Obtaining return on investment from storage systems has never been more important, in a world of escalating demand. There are three factors that will continue to drive the uptake of storage solutions. The first two regulatory compliance and terrorism have both been much commented upon. The third factor Customer Relationship Management or CRM is also much discussed, but not in the context of storage and back-up. CRM is the process of treating customers appropriately however they interact with you face-to-face, direct mail, call centre, online, and so on. The data and document support to make this process work is considerable.
CRM has moved from being a nice-to-have, to a must-do. Over the last two years, European corporations have reached a critical mass of CRM adoption, and have raised customer expectations regarding the intelligence and relevance of how they are dealt with. All of which means, that those who do not practise joined-up CRM are seeing growing rates of customer attrition.
Over the last fifteen years, the cult of customer retention has gone from strength to strength. For many industries, winning new customers consumes far less intellectual effort than keeping the ones you already have, and developing their value to your organisation. Much modelling effort goes into predicting which customers are likely to defect, as well as building strategies to stop them doing so. Research from Pitney Bowes tells us that by the end of 2005 more effort will be going into marketing to existing
Yet the world is becoming generally more mobile and less loyal. Back in 2003 the all industries average customer defection rate was 16.9% per annum. Now our annual average has risen to 19.1%. No wonder marketers are becoming obsessed with retention strategies.
Yet things are looking positive nowadays. According to research from Group 1, an overall majority of corporations are obtaining return on investment from their CRM. Other research from Total DM says that almost half of corporations have appointed a Head of CRM with board-level influence.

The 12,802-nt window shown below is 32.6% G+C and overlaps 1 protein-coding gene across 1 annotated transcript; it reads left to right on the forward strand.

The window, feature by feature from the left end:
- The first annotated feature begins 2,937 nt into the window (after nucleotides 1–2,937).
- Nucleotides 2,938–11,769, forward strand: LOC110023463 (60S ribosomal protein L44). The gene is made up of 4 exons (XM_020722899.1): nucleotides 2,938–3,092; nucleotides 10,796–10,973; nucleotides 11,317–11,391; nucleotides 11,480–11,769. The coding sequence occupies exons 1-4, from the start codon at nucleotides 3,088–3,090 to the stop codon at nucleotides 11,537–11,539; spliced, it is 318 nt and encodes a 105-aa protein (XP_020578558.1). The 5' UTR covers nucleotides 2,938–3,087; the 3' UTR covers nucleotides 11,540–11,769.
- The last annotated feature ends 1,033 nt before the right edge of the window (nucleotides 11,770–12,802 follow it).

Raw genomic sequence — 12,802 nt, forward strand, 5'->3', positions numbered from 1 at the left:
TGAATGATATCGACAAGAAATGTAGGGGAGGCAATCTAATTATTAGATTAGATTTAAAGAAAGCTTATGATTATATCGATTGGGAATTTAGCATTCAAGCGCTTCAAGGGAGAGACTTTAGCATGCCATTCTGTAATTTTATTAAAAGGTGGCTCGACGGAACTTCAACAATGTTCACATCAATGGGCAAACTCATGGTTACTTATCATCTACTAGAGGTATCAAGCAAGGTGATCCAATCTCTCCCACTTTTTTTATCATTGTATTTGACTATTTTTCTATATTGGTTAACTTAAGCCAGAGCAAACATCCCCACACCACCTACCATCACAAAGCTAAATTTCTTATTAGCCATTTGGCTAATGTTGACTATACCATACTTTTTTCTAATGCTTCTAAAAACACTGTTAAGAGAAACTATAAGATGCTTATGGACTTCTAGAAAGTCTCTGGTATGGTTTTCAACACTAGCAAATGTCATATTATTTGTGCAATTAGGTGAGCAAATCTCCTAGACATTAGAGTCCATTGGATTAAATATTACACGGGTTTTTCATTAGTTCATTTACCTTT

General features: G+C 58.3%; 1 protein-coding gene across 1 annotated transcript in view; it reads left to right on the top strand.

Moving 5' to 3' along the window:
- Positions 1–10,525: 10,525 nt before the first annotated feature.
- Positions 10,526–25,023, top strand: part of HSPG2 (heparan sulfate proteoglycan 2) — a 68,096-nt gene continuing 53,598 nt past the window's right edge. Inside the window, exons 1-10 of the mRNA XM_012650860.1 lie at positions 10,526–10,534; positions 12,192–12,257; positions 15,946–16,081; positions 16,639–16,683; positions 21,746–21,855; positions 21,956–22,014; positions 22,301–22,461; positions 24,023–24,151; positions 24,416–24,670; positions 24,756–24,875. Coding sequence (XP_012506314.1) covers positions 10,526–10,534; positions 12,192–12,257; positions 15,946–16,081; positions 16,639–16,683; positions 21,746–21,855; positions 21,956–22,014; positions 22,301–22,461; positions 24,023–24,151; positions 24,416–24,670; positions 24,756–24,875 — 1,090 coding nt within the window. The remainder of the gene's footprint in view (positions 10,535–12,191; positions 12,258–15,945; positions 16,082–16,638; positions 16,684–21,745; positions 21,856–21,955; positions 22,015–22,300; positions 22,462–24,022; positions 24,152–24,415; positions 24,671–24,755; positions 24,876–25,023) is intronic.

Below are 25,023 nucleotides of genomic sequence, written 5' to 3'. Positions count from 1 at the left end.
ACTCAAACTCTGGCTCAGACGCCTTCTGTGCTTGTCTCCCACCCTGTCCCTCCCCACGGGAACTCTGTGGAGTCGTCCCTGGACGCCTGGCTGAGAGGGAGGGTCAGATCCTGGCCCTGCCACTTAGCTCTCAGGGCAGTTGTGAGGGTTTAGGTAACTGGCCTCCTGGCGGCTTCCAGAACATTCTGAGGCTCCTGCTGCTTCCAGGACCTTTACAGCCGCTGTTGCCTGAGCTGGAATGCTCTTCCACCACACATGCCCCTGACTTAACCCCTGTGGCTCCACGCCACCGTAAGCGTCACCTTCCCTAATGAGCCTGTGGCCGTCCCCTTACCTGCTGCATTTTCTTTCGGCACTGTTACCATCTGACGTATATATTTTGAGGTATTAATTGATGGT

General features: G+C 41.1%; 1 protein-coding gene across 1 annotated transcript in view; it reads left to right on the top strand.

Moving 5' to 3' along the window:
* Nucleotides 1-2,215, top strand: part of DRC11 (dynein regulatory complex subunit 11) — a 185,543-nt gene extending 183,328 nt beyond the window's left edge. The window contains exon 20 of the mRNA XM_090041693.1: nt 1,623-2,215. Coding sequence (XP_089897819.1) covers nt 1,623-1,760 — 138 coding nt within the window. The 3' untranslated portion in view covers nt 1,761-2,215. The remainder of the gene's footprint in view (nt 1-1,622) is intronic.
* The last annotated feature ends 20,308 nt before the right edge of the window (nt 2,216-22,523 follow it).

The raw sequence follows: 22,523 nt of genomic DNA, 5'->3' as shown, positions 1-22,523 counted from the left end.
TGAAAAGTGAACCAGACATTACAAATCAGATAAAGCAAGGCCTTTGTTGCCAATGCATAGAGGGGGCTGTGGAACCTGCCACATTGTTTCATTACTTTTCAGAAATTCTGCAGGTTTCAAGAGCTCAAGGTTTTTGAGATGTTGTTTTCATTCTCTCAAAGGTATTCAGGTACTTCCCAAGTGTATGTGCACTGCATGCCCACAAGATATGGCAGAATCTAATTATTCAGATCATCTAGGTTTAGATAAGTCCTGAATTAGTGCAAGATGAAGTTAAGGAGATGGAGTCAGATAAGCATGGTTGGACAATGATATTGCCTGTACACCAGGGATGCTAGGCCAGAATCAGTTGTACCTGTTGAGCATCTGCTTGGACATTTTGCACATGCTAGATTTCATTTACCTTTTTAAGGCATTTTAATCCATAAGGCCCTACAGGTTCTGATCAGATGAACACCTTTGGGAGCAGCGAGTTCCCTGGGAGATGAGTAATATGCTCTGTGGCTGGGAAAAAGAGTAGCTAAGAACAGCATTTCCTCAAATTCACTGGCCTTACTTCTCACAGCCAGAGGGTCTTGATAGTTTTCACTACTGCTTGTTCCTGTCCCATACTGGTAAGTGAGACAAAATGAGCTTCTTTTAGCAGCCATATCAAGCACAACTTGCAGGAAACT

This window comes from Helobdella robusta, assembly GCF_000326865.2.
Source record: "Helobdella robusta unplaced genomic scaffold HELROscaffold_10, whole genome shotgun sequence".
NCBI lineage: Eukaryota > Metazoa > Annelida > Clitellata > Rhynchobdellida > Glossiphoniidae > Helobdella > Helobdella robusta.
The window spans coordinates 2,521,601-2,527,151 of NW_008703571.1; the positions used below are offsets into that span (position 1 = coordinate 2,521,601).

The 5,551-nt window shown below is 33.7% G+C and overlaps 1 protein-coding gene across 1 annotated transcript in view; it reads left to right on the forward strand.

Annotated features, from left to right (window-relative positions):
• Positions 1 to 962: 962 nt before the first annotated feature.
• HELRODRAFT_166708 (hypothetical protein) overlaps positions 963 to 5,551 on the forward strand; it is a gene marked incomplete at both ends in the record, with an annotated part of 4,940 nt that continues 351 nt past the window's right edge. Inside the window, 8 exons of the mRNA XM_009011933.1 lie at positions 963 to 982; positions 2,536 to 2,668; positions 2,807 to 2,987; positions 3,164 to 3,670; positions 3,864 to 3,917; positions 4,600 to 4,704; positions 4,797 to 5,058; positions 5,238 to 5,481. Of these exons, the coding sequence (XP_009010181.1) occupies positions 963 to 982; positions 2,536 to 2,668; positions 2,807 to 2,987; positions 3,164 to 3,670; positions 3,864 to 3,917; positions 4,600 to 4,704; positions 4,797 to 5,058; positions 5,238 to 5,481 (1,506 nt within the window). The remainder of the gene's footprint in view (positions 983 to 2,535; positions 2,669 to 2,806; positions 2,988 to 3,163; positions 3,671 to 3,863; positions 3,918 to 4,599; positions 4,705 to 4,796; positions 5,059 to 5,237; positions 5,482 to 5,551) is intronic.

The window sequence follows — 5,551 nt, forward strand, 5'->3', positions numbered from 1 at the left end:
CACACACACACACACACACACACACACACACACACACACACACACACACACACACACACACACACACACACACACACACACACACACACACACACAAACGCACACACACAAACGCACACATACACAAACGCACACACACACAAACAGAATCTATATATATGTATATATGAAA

In the public sector, eGovernment requirements, along with the demands of the Freedom of Information Act, are making joined-up citizen service mandatory. Much investment has gone into content management systems therefore, the question is whether the underlying storage and access requirements have been sufficiently well thought out to provide suitable update, retrieval performance, upgrade flexibility and capacity to help the each organisation meet their citizen service targets - not forgetting the long term retention needs for these records.
Providing return on investment naturally requires best-of-breed technology. However, it requires experienced minds (from purchaser, vendor and reseller) not only to construct ways of leveraging existing legacy systems, but also to identify options that leave room for modular, cost-effective storage systems development. This involves identifying what needs to be part of the joined-up CRM, and therefore probably requires to be supported by the enterprise-wide performance that SANs load-balancing capabilities enable. This will particularly affect, for instance, the work of a call centre that needs to retrieve up-to-date customer data and documents, from multiple repositories, in real-time. On the other hand, there will be purely localised data or documents for instance, response analyses, promotional returns, or customer attributes for exploratory analysis whose function is confined to the marketing department. Here, it may be perfectly acceptable to retain legacy direct access storage, so long as there is little likelihood of this information and content being applied later on an enterprise level or indeed, an economic migration path having been planned if this will be the case in future.
System service levels are also doubly critical in the CRM context. If a company is offering, say, an 8am-8pm, six-days-a-week customer service line, then continuity of document and data retrieval is paramount. If document or data retrieval breaks down, then this actively undermines the customers perception of CRM quality. For this reason, the system service provision is often outsourced to a third party that has the scale of operations to deliver such failsafe back-up at an economic cost. Many resellers and systems integrators would be unwilling to invest the kind of sums necessary to set up and maintain such a service infrastructure.
So, regulatory compliance and terrorism may be uppermost in many minds as drivers of secure storage and back-up purchasing. However, just as important are the growing requirements of effective CRM, an issue that faces almost every company in Europe.
Anacomp are exhibiting at Storage Expo the UK's largest and most important event dedicated to data storage, now in its 5th year, the show features a comprehensive FREE education programme, and over 90 exhibitors at the National Hall, Olympia, London from 12 - 13 October 2005 www.storage-expo.com